In the recent Great Resignation, millions of people quit their jobs – and continue to do so. The reasons are complex but stem from frustrations that existed before the pandemic and piled up to a breaking point during 2020. People are tired and no longer willing to put up with poor support for work-life balance and wellbeing, especially those who may not be fairly compensated.
Workdays don’t have to be miserable.
Frustration, whatever the cause, goes deeper than what may be on the surface, says Andrea Bonior, Ph.D. and clinical psychologist. In an article for Psychology Today, she relates that frustration speaks to a sense of stagnation or helplessness and an inability to change things. And, frustration comes with underlying feelings of discouragement, anger, fear, and anxiety.
What can employers do to help employees nearing their breaking points and avert more erosion of their workforce?
An excellent place to start dealing with employee frustration is recognising that it exists. The career experts at Kelly have pinpointed the following signs of frustration to look for:
- Increased cynicism: employees challenge processes, methods, and meetings
- Emotional outbursts: displays of anger, being upset, or otherwise emotional
- Diminished input: employees become withdrawn and offer less input than usual
- Conflict: employees develop problems with coworkers and withdraw from social interactions
- Decreased productivity: frustrated employees have difficulty focusing
Looking to employee engagement tactics can be an excellent way to tackle frustration. When we talk about things like role clarity or support for employee development and removing obstacles, we’re talking about removing frustration.
There are many complex issues employers need to work through to resolve some employee frustrations, but there are some that should be easy to tackle. The following ideas will make the workday better for everyone – certainly less stressful – and require no extra budget.
Reduce non-essential meetings
According to Harvard Business Review, the number and length of work meetings have been increasing for decades. A study by Fellow, a meeting technology company, shows the average worker attends 11 to 15 meetings per week, and 31% of managers report attending 16+ meetings per week.
Add preparation time to actual meeting time, and it’s no wonder people end up working evenings and weekends to get work done.
Meetings reduce productivity by cutting into time that would otherwise be spent doing work and by frustrating workers who don’t see the clear value. They know they will have to give up personal time later to make up work time lost. In fact, 74% of people attending business meetings will multitask.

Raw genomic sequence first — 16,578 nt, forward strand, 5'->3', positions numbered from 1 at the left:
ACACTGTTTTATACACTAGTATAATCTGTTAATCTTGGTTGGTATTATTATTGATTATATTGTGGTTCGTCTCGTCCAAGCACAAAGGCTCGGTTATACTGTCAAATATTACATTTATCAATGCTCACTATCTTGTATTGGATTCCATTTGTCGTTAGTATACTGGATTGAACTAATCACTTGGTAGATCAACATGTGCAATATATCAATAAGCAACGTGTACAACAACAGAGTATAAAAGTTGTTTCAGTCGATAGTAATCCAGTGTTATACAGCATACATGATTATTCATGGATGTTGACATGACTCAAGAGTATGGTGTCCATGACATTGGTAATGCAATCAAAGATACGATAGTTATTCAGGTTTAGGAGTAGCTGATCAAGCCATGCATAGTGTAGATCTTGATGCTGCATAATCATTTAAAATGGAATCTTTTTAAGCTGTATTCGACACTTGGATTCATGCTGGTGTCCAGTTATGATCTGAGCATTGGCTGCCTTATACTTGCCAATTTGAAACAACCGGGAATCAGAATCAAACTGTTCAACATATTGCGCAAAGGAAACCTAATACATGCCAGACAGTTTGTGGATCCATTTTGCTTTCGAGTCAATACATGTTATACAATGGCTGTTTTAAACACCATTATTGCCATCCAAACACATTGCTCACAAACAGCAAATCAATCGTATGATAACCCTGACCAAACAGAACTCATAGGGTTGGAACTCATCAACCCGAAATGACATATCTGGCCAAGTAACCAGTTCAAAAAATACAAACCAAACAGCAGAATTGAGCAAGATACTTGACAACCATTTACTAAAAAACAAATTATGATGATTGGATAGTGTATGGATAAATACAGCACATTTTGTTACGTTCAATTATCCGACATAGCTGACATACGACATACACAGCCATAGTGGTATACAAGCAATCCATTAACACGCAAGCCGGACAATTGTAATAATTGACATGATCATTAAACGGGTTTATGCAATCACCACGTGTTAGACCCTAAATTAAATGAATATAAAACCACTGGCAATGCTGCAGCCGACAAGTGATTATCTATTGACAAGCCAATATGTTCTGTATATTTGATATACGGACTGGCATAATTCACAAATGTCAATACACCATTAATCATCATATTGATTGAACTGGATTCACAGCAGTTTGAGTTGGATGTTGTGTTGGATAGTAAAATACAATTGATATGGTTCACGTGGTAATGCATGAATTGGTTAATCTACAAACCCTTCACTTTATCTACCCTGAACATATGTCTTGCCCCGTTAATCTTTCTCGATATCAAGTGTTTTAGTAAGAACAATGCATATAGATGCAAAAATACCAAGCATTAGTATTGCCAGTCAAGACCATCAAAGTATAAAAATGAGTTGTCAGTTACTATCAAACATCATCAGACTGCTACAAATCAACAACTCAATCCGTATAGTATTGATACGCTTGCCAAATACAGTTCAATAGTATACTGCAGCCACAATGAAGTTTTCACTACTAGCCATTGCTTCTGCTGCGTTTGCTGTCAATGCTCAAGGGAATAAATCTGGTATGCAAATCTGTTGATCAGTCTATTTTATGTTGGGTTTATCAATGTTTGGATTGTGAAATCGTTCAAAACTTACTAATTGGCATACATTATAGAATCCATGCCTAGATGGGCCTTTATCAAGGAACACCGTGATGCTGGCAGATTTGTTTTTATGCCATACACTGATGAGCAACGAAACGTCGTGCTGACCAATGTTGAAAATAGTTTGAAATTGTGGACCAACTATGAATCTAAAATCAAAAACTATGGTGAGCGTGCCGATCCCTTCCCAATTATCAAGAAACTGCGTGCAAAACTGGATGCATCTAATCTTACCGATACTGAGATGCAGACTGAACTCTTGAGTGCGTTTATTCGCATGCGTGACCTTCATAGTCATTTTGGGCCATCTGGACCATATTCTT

To resolve the meeting conundrum, start with a meeting-free day each week. Designate Monday or Friday as a productivity day so employees can work on their projects without interruptions.
Take it a step further and require justification for meetings and how long they will take – there should be a clear business benefit for taking people away from their work. Leaders can also empower employees to opt-out of some meetings.
Implement core hours
The concept of core hours can make the workplace that embraces alternative scheduling work much more seamlessly. It’s a simple concept; there are core hours in a day during which everyone is available for meetings and collaboration.
Core hours remove the question of whether or not someone will be around – in the office or virtually – by effectively making collaboration time a little more scarce. It forces efficiency by reducing the likelihood of meetings that needlessly run too long.
That all sounds pretty good. However, as experienced by many companies that use core hours, there’s another positive element to this concept; non-core hours. Non-core hours are meeting free expanses of time in which employees can focus and get work done.
Stop weekend emails
We all know rested workers are better producers. Workers who know they have to respond to their bosses during non-work hours are carrying unnecessary stress and not getting needed rest. Leaders must be mindful of how their decision to put in a few hours of work on the weekend and fire off emails impacts others. It may feel great to get work done on Saturday afternoon or Sunday evening, but the result for everyone else is more stress and diminished wellbeing.
Does it mean you can’t choose to work on the weekend? Not at all, but set your emails to go out on Monday or save them as drafts. Quickly reviewing what you wrote on the weekend before sending it off on Monday morning is often a good idea.
Leaders should also explore whether those Sunday night sessions on their laptops are truly returning value, or just taking away from needed rest which will create more stressful weeks. A vicious cycle.
A British study of more than 23,000 workers shows both men and women have increased depressive symptoms associated with working weekends. Women also have increased depressive symptoms when working more than 55 hours per week.
A pattern of working evenings and weekends contributes to worse mental health for workers.
However, the challenge with any attempts to improve the workday is getting a commitment from employees – especially people managers – to respect new policies that require we all work differently. Old habits are hard to kill, but for the sake of the future of our workforce and all our wellbeing, we have to change practices that have proven detrimental to our mental health.
Reducing workday stress may not resolve all problems associated with why people are quitting their jobs, but it certainly will make the workday better for everyone, and that’s a big step.